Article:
, in which the radiation from a commercial infrared (800-1700 nm) supercontinuum light source (Toptica FFS-Cont) was coupled to one end of the PCF via an objective lens, being collected at the opposite end with another objective lens and a singlemode fiber (SMF) connected to an optical spectrum analyzer (OSA).

The transmission spectrum obtained with a post-processed PCF with a 1.5-mm-long collapsed hole is shown in Fig. 4(a)
Fig. 4 Transmission spectra of PCFs with 1.5-mm (a) and 0.75-mm (b) long collapsed holes. (c) Light at the output of a PCF cleaved at the modified region and showing light propagation along the original core as well as the collapsed region.
. As expected, a modulated spectrum was obtained, presenting a 17-nm periodicity and a modulation depth of up to 9.5 dB. A single periodicity was observed to dominate over the whole measured spectrum (from at least 900 to 1600 nm), which indicates that two modes are preferentially excited within the interferometer. With the use of Eq. (2) a modal index difference of ~4 × 10−2 is calculated, which is of the same order of magnitude of those found in some other PCF interferometers that use core modes [15

15. G. Coviello, V. Finazzi, J. Villatoro, and V. Pruneri, “Thermally stabilized PCF-based sensor for temperature measurements up to 1000°C,” Opt. Express 17(24), 21551–21559 (2009). [CrossRef] [PubMed]

]. As in [15

15. G. Coviello, V. Finazzi, J. Villatoro, and V. Pruneri, “Thermally stabilized PCF-based sensor for temperature measurements up to 1000°C,” Opt. Express 17(24), 21551–21559 (2009). [CrossRef] [PubMed]

], the relatively high value of ∆n may indicate that one of the coupled modes is beyond its cutoff, but presents a sufficiently low loss along the short device length. Indeed, the modulation depth was observed to reduce for longer wavelengths (in some cases 0.5-dB depth observed at 1550 nm), for which the mode would be further away from cutoff.

Figure 4(b) shows the transmission spectrum of a post-processed PCF with half the collapsed length (0.75 mm). As expected, a longer modulation period is observed (~31 nm), which is reasonably close to the 34-nm period expected from Eq. (2) and the calculated Δn. The improved modulation depth of 12.7-dB with the shorter interferometer is consistent with the assumption that the higher order mode is beyond cutoff but may also be related to the limited axial homogeneity of the collapsed hole obtained with the stitching technique.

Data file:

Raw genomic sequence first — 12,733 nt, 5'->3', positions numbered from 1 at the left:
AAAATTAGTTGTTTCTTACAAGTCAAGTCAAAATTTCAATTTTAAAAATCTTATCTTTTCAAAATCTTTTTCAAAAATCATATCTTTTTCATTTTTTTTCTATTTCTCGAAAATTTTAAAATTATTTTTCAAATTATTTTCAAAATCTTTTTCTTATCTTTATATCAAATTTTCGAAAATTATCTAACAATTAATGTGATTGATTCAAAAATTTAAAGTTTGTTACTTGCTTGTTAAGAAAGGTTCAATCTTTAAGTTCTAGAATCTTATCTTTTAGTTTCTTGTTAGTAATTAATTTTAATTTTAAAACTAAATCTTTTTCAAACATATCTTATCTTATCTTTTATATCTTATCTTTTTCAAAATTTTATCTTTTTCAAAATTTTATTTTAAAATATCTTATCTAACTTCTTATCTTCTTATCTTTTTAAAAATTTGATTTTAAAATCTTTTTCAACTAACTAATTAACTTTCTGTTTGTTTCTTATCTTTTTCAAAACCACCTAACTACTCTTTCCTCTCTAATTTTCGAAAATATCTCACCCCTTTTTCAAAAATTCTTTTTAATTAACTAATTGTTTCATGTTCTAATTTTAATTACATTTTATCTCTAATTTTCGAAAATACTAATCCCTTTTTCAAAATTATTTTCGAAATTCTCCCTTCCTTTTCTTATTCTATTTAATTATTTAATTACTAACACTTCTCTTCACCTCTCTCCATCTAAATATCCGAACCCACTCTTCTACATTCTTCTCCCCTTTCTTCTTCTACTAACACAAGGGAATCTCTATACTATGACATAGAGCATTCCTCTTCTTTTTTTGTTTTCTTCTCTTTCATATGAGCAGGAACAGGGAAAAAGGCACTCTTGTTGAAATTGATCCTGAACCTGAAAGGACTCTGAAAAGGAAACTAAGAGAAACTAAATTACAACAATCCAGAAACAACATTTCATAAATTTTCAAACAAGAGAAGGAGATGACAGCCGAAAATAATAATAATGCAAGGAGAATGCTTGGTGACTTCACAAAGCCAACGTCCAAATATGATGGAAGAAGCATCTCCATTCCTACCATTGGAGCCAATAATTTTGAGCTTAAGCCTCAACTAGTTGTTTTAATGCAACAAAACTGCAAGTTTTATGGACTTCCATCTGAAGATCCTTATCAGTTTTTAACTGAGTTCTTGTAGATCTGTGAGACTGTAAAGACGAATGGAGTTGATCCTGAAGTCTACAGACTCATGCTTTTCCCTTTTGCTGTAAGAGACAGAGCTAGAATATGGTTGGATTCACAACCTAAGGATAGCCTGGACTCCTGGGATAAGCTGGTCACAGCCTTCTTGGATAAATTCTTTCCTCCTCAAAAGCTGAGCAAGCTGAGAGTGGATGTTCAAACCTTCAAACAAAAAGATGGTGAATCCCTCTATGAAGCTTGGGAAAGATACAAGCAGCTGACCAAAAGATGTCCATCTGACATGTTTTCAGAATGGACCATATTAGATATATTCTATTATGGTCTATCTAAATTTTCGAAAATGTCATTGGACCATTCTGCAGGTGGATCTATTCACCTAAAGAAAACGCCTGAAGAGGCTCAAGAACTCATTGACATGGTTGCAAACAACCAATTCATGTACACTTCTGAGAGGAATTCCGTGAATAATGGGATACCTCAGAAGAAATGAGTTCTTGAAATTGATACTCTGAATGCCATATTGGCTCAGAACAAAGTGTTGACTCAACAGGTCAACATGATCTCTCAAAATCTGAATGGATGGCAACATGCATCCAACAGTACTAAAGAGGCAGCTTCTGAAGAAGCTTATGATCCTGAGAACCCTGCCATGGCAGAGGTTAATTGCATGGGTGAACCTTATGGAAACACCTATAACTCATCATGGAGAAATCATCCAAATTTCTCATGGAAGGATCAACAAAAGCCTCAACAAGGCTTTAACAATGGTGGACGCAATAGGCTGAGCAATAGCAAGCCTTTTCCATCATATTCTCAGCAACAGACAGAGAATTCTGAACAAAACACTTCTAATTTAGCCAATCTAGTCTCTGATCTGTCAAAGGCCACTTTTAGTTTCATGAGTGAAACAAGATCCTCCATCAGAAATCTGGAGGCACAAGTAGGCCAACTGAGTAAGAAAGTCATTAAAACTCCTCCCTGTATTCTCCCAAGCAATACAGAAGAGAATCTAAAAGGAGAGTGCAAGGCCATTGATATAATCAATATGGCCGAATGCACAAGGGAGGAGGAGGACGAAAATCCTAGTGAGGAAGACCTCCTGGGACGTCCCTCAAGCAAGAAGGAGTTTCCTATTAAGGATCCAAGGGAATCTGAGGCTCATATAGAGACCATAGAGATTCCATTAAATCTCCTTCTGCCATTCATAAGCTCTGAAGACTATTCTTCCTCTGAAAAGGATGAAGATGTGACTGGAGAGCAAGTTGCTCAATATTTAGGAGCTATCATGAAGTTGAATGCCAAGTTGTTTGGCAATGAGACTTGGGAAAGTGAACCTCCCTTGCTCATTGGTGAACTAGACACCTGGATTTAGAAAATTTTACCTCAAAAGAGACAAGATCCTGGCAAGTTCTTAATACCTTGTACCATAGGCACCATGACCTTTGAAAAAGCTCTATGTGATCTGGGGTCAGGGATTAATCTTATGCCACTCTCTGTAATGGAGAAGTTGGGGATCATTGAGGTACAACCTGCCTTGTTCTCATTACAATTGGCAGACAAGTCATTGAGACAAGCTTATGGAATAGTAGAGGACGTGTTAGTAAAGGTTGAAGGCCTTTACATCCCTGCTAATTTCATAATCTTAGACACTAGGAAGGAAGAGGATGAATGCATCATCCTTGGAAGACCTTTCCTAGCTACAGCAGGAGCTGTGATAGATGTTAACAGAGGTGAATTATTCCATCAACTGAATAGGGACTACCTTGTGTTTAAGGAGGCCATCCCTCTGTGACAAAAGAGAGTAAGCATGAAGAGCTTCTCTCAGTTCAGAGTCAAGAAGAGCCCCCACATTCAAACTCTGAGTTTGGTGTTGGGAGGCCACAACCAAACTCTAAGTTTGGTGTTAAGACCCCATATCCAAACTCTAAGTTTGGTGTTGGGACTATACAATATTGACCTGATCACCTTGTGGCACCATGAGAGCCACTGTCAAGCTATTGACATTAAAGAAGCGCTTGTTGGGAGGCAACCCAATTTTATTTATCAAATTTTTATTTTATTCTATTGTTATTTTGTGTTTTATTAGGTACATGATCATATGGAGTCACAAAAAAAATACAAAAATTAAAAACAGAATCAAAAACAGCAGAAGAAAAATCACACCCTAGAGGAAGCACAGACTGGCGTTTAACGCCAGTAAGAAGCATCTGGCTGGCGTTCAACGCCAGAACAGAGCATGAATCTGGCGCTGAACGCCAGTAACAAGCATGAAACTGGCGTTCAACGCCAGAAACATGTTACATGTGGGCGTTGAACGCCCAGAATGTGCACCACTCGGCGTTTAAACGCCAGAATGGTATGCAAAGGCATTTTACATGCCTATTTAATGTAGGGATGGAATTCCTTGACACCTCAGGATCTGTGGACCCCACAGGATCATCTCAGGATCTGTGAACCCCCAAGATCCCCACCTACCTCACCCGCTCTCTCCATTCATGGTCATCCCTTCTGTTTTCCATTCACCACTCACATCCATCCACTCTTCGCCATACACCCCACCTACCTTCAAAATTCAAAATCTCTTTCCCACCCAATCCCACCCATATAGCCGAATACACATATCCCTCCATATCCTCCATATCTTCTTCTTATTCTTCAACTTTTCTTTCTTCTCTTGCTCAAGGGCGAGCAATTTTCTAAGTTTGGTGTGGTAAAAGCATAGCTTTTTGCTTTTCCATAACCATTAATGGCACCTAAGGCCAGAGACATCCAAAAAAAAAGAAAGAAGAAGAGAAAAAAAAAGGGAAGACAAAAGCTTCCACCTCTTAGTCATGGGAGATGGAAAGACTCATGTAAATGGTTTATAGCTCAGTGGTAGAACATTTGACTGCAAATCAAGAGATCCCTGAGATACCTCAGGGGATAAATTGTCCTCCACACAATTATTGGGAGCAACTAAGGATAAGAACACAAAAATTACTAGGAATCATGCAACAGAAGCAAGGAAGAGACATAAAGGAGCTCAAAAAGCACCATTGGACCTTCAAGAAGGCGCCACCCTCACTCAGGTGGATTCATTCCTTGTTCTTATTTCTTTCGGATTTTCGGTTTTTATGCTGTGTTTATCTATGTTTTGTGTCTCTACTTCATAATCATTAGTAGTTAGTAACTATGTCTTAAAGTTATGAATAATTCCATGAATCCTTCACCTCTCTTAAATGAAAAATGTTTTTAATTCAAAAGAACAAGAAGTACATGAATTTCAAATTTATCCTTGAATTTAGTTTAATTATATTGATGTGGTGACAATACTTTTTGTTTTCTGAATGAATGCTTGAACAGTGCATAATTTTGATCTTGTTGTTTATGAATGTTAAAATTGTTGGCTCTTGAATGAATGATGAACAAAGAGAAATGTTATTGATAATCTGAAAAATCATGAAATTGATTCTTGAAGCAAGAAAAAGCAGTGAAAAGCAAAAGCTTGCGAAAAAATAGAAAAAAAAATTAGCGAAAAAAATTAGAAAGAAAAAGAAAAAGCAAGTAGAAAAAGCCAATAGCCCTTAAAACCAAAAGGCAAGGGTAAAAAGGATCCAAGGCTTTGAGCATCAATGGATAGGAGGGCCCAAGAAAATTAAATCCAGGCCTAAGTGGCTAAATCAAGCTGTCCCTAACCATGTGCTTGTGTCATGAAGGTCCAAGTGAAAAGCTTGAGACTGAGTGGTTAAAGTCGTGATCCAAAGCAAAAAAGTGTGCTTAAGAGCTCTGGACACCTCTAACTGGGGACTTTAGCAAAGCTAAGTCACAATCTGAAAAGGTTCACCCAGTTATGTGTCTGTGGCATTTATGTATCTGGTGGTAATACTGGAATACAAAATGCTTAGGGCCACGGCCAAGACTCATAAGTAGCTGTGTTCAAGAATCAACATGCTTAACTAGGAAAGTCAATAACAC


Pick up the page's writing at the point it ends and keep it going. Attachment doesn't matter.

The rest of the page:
At the spectral range shown in Figs. 4(a) and 4(b), the measured modulation depth is suitable for both sensing and filtering applications, comparing favorably with those observed in a number of reported PCF interferometers [7

7. J. Villatoro, V. P. Minkovich, V. Pruneri, and G. Badenes, “Simple all-microstructured-optical-fiber interferometer built via fusion splicing,” Opt. Express 15(4), 1491–1496 (2007). [CrossRef] [PubMed]

,9

9. J. H. Lim, H. S. Jang, K. S. Lee, J. C. Kim, and B. H. Lee, “Mach-Zehnder interferometer formed in a photonic crystal fiber based on a pair of long-period fiber gratings,” Opt. Lett. 29(4), 346–348 (2004). [CrossRef] [PubMed]

,11

11. H. Y. Choi, M. J. Kim, and B. H. Lee, “All-fiber Mach-Zehnder type interferometers formed in photonic crystal fiber,” Opt. Express 15(9), 5711–5720 (2007). [CrossRef] [PubMed]

,13

13. W. J. Bock, T. A. Eftimov, P. Mikulic, and J. Chen, “An inline core-cladding intermodal interferometer using a photonic crystal fiber,” J. Lightwave Technol. 27(17), 3933–3939 (2009). [CrossRef]

,14

14. S. H. Aref, R. Amezcua-Correa, J. P. Carvalho, O. Frazão, P. Caldas, J. L. Santos, F. M. Araújo, H. Latifi, F. Farahi, L. A. Ferreira, and J. C. Knight, “Modal interferometer based on hollow-core photonic crystal fiber for strain and temperature measurement,” Opt. Express 17(21), 18669–18675 (2009). [CrossRef]

] (the highest reported depths are of the order of 18 dB [10

10. J. Du, Y. Dai, G. K. P. Lei, W. Tong, and C. Shu, “Photonic crystal fiber based Mach-Zehnder interferometer for DPSK signal demodulation,” Opt. Express 18(8), 7917–7922 (2010). [CrossRef] [PubMed]

]). Figure 4(c) shows an optical image of light as it couples out from another PCF, which was cleaved at the modified region. It is seen that light is guided both via the original core and via the collapsed hole.

The optical transmission spectrum of the 10-mm-long sample (not shown) exhibits a lower modulation depth (~2 dB) and a less regular periodicity. Although the lower depth is in line with the assumption that one of the coupled modes is beyond cutoff, and agrees with the result reported in [14

14. S. H. Aref, R. Amezcua-Correa, J. P. Carvalho, O. Frazão, P. Caldas, J. L. Santos, F. M. Araújo, H. Latifi, F. Farahi, L. A. Ferreira, and J. C. Knight, “Modal interferometer based on hollow-core photonic crystal fiber for strain and temperature measurement,” Opt. Express 17(21), 18669–18675 (2009). [CrossRef]

], both these spectral features are also believed to be a consequence of the lack of axial homogeneity. Work is under way to improve the post-processing system, but for high homogeneity the flame-brushing technique may be necessary. In any case, the interferometer is observed to present a better performance for short post-processed lengths, for which the use of the splicer is demonstrated to be suitable.